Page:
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Volume 17, Issue 1: Femina

Daughter-in-Law

Nancy Wilson

Daughters-in-law don't have nearly the amount of bad press that mothers-in-law have, and I'm not sure that is entirely just. They have it in their power to make the lives of their mothers-in-law full of joy or trouble, and like all women in every station, they can turn to God's Word for clear wisdom and direction, or not.

The Bible is emphatic that children are to honor their parents. I do not think it is a stretch to apply this same command to in-laws. A daughter should honor her parents, and a married daughter should honor her husband's parents in the same way. She should do this unto the Lord, not because she automatically feels the same way toward her mother-in-law that she does toward her mother. No one expects a married woman to suddenly become as attached to her husband's mother as she is to her own. But she should still strive to show a great respect for and bestow a special kind of honor on her mother-in-law. This means that a married woman will be courteous, kind, and thoughtful toward her mother-in-law in the same way she would be to her own mother. In fact, because she has years of an established relationship with her own mother, she may need to go above and beyond to make her mother-in-law feel loved (while taking care not to neglect her own mother).
Courtesy implies graciousness and politeness. And what is graciousness but extending God's grace into our manners, so we are not stiffly polite but rather genuinely warm and friendly? Courtesy is treating others as we would wish to be treated, and it includes the way you talk to and about your mother-in-law (even to your husband). Ask your husband to help you get to know her better. He can interpret her if you are confused. He can guide you in establishing a solid relationship with her.
Kindness encompasses everything from regular phone calls and cards to caring for her when she is ill or helping her pick up the groceries. It is sympathetic and generous, looking for ways to be charitable and tender-hearted. It is quick to forgive and unwilling to bear a grudge. Kindness doesn't take offense if your mother-in-law offers advice (without your asking!) but receives it with humility instead of defensiveness.
And thoughtfulness includes your mother-in-law in the wonderful blessings of your married life, namely your children. Sometimes it is a juggle to balance time with both sets of grandparents. But strive to see that your children have the benefit of time with both sets of grandparents. Adapt to your in-laws' style. Maybe they would love to baby-sit for you. If so, take them up on it. But if not, don't impose on them.
I occasionally remind young married women that they have taken a new name and their children will bear this name. Though they should of course continue to nurture and enjoy the relationship they have with their own parents, it is important that they really leave and cleave. Your mother-in-law did the same thing that you have done: she left her father and her mother, and she married a man with a different last name. She has been grafted into this family tree the same way you have been. You really have a lot in common. Of course Ruth exemplifies this beautifully for us: "…Thy people shall be my people, and thy God, my God" (Ruth 1:16b). Few women today are in the same straits as Ruth, but the principle of her stalwart identification with her mother-in-law is a good subject for our reflections.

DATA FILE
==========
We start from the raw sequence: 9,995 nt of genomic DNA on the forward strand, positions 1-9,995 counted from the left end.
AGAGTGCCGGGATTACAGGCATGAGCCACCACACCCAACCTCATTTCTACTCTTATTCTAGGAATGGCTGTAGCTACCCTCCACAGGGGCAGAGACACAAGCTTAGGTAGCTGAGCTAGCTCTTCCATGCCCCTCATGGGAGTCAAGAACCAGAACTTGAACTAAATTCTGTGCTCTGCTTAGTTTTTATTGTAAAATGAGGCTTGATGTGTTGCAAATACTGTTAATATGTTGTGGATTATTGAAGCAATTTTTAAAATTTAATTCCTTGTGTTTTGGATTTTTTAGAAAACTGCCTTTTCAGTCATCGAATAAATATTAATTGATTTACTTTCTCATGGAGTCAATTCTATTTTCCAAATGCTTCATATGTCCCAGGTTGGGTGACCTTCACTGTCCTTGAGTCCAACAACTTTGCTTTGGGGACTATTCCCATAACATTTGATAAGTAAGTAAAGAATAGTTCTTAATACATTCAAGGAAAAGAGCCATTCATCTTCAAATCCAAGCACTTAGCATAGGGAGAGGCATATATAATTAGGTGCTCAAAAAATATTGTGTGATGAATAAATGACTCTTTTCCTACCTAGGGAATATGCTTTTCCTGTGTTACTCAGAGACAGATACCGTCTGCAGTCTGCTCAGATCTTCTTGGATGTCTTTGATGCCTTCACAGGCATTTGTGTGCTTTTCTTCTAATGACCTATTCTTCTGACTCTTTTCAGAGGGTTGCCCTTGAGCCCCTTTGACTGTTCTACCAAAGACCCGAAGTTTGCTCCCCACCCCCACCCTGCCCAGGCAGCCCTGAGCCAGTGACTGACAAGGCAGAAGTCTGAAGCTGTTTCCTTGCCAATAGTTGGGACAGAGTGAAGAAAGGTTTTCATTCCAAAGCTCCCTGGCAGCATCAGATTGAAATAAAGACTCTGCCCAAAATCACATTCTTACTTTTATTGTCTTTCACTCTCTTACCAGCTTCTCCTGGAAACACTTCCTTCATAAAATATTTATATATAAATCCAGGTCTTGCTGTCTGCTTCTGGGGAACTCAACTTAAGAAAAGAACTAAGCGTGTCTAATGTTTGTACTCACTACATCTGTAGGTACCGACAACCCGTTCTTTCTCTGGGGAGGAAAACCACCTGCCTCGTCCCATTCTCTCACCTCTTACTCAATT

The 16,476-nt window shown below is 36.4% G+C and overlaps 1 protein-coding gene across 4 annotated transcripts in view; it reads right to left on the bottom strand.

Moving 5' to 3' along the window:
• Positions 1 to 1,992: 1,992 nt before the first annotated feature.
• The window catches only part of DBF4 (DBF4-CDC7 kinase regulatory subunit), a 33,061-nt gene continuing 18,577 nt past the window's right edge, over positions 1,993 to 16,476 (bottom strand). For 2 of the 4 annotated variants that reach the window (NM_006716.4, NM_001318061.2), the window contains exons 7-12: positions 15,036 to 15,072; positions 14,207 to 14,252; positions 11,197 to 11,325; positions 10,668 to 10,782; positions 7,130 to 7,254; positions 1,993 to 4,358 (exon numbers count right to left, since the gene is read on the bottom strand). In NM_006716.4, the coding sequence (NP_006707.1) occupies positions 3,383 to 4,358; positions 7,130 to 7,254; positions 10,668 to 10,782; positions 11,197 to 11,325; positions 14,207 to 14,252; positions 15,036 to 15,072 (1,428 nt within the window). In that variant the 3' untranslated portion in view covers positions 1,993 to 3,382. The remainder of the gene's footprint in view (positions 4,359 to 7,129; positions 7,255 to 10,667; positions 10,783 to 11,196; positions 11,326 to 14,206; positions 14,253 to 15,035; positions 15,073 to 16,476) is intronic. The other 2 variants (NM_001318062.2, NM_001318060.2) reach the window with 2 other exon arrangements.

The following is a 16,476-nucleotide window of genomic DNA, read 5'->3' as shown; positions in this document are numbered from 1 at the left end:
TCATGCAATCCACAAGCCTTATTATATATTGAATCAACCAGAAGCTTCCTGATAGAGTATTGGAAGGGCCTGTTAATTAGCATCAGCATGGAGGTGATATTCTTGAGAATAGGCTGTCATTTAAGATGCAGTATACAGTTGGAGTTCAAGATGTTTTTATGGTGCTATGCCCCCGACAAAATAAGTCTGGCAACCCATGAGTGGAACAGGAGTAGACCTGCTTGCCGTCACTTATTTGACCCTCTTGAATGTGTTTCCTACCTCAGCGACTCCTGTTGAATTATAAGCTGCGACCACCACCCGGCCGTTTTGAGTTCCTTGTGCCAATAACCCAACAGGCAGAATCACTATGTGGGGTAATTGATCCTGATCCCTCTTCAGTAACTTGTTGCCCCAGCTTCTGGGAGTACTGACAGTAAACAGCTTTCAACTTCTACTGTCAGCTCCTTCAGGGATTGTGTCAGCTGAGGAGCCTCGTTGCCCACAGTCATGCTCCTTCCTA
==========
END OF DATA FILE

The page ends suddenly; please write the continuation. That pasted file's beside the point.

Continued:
You can identify with your husband's family in many ways. Find out your husband's family history. Make an effort to visit his extended family. Gather up the old family recipes from the great-grandmothers and find out about the family traditions. Make your mother-in-law know that you are honored to bear the same last name. Not only will your husband be pleased to see you reverencing his family and his name, but your children will grow up knowing the family stories and being proud of their heritage.
Don't compare your mother-in-law to your mother. As my own mother-in-law says, "Comparisons are odious." You want to be thankful to God for the woman she is and not be discontented or wishing she were different or more like your own mother. The fact that she is the mother of your husband should in itself make you grateful. Thank her for all she did in raising him to be the kind of man you wanted to marry. Ask her to tell you about him. And listen. Listening does not mean that you agree with everything. Listening is a way of honoring.
Now some of this might seem too much like a fairy tale. I know there can be big family problems. If your mother-in-law is a real pain, and you are not imagining things, then you are still called to honor her. You can return good for evil, you can let love cover a multitude of sins, you can pray for much grace to be kind to her for the Lord's sake. If she is not trustworthy, then I am certainly not suggesting you let her baby-sit the kids anyway. But even with the most difficult situations, you can strive to be a faithful daughter-in-law, looking for opportunities to treat her with kindness for the Lord's sake and for your husband's sake. God always blesses our obedience to Him when it is rendered in faith.
God has given you one particular mother-in-law to honor. She may be a delight or she may be a challenge. Either way, you are called to be a good steward of the opportunity you have. Be a source of blessing to your mother-in-law. And by being a blessing to her, you will be a blessing to future generations.

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